B.C. employer awarded $500,000 after defamatory statement about wages, hiring practices
“I think this decision, and the retraction and the money, have gone a long way to curing the problem.”
So says Peter Gall, partner at Gall Legge Grant Zwack in Vancouver, who represented the employer in Civeo Corporation v Unite Here, Local 40, 2022.
The dispute involved a statement by the union alleging the employer “broke promises” when it came to wages and hiring practices, and saw the arbitrator awarding $500,000 to Civeo, after finding defamation.
“It's important if unions, as part of their tactics, use these types of campaigns to put pressure on employers,” says Gall.
“Not all unions do it — in fact, it's probably pretty uncommon — but with unions who use this as a tactic, it is important for employers to be able to respond to it.”
The decision is a reminder to unions that they have obligations of good faith and honesty in dealing with employers, says Mike Weiler, associate counsel at KSW Lawyers in Surrey, B.C.
“And if they're going to publish things, they're going to be potentially liable for a huge damage award that will be significant in terms of unions considering their tactics and putting pressure [on]. And it's just unfortunate… I don't think the union really thought that this would have this type of response, but obviously it did.”
It should be noted that both the jurisdiction and the merits are under appeal.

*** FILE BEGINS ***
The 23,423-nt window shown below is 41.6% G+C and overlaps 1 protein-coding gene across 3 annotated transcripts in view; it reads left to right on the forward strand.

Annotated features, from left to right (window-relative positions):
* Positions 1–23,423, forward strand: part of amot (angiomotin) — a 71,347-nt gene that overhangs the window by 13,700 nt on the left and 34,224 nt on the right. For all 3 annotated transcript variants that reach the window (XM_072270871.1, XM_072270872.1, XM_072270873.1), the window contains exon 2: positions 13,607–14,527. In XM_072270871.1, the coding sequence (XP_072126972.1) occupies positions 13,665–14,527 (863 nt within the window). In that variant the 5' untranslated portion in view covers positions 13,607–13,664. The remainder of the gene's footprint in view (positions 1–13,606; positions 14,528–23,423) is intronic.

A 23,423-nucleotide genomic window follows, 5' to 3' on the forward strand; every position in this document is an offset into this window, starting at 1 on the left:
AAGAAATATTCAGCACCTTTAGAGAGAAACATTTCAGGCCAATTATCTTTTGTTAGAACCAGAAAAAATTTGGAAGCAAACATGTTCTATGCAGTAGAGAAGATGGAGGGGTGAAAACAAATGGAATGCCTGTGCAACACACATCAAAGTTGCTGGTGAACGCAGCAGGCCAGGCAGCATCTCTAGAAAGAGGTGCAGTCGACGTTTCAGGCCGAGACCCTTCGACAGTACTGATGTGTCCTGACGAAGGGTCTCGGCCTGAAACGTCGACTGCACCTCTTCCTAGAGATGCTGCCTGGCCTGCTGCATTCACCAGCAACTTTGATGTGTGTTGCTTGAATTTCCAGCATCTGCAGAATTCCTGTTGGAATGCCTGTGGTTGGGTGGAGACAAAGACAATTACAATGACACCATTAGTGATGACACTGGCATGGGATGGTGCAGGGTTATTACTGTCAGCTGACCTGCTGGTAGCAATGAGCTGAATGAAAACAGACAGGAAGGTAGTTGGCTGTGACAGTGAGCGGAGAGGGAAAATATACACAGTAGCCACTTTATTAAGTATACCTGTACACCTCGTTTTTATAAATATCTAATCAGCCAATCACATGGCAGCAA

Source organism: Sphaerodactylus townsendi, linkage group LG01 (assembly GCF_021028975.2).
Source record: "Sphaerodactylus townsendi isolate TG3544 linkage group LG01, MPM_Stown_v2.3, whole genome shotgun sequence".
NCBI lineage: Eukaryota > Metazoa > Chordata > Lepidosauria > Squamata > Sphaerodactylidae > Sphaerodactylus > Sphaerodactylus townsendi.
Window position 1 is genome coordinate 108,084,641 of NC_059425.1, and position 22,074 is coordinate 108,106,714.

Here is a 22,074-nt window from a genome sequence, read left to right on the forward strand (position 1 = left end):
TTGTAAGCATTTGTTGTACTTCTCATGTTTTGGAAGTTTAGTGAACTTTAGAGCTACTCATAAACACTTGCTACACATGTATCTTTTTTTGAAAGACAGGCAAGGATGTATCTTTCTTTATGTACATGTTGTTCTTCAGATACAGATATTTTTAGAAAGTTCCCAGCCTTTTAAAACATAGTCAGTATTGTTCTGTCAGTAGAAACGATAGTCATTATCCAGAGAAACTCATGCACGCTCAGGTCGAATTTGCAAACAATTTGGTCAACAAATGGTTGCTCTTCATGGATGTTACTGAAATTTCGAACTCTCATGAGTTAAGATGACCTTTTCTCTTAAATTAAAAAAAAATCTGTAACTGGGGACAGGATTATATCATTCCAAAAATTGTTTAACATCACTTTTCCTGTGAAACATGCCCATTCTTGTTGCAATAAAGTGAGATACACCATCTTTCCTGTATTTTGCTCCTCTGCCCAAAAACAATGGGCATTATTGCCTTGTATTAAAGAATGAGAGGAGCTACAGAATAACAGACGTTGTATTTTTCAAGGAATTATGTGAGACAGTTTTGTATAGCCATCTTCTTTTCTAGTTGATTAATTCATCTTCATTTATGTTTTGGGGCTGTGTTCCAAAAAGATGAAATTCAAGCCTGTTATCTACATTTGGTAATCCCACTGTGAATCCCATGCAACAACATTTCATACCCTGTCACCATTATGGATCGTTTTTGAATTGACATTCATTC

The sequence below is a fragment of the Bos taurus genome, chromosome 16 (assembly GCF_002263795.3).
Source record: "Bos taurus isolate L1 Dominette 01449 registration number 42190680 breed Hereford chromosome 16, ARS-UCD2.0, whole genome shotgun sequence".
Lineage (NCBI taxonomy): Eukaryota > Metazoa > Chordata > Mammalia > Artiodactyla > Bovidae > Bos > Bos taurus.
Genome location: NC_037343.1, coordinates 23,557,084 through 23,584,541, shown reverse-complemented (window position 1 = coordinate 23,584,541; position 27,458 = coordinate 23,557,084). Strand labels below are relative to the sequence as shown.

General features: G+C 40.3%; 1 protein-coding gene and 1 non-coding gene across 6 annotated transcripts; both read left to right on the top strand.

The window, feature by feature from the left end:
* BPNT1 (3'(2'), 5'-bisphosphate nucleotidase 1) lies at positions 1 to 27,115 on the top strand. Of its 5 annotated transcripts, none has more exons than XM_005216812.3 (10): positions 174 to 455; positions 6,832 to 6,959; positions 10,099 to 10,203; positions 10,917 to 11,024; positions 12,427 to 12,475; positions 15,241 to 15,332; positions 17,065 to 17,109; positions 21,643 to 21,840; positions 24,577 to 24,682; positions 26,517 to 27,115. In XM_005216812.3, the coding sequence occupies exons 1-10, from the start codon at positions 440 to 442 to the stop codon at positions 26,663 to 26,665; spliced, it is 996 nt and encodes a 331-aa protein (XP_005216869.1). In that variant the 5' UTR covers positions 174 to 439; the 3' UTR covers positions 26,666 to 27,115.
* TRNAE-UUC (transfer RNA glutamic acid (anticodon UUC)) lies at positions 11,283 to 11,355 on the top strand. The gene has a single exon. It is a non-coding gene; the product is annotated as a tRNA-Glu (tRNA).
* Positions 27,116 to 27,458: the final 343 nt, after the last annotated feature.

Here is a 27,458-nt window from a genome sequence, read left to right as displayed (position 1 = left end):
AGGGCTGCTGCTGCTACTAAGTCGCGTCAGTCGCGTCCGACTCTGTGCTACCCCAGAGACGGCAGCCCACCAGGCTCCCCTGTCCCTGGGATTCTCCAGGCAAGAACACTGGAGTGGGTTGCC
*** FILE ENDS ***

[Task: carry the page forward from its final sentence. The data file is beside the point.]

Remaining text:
Background to disagreement
Civeo operates a workforce accommodations facility called the Kitimat Sitka Lodge in the District of Kitimat, B.C. The company and union entered into a Letter of Understanding (LOU) on June 20, 2018 to govern the terms and conditions of employment.
But by the summer of 2021, Unite Here was unhappy with some of the terms and conditions of employment that they had negotiated in the LOU, and when an impasse was reached with Civeo, the union published the following statement on its website:
“Civeo’s broken promises to First Nations people:
- Low wages
- Decrease in hiring of Indigenous workers over the past 2 years
This means that Civeo has not showed commitment to improving the living standards of Indigenous workers and their families.”
In August 2021, the employer — which outlined how it wasn't providing wages lower than what was negotiated, and it was hiring properly — filed a grievance seeking damages and other remedies regarding alleged defamatory statements by the union, and other breaches of the collective agreement.
The collective agreement outlined the wages, and the project was bid on the basis of that collective agreement, says Gall.
“And then the union said, ‘Well, we want to renegotiate’ and the employer said, ‘We can’t; we can maybe rejig some things and take some money out of benefits, put it in wages, but we can't change the total costs because that's the way we bid the project,’” he says.
“The union didn't like that so they started this publicity campaign to put pressure on the employer and... they were saying that they broke promises to First Nations, which they never did.”
And in the end, arbitrator Nicholas Glass agreed, saying there was a breach of good faith. In his May 16, 2022 decision, he awarded $400,000 in general damages and $100,000 in punitive damages. The union was also required to make a retraction, which it posted online.
‘Sting’ of defamation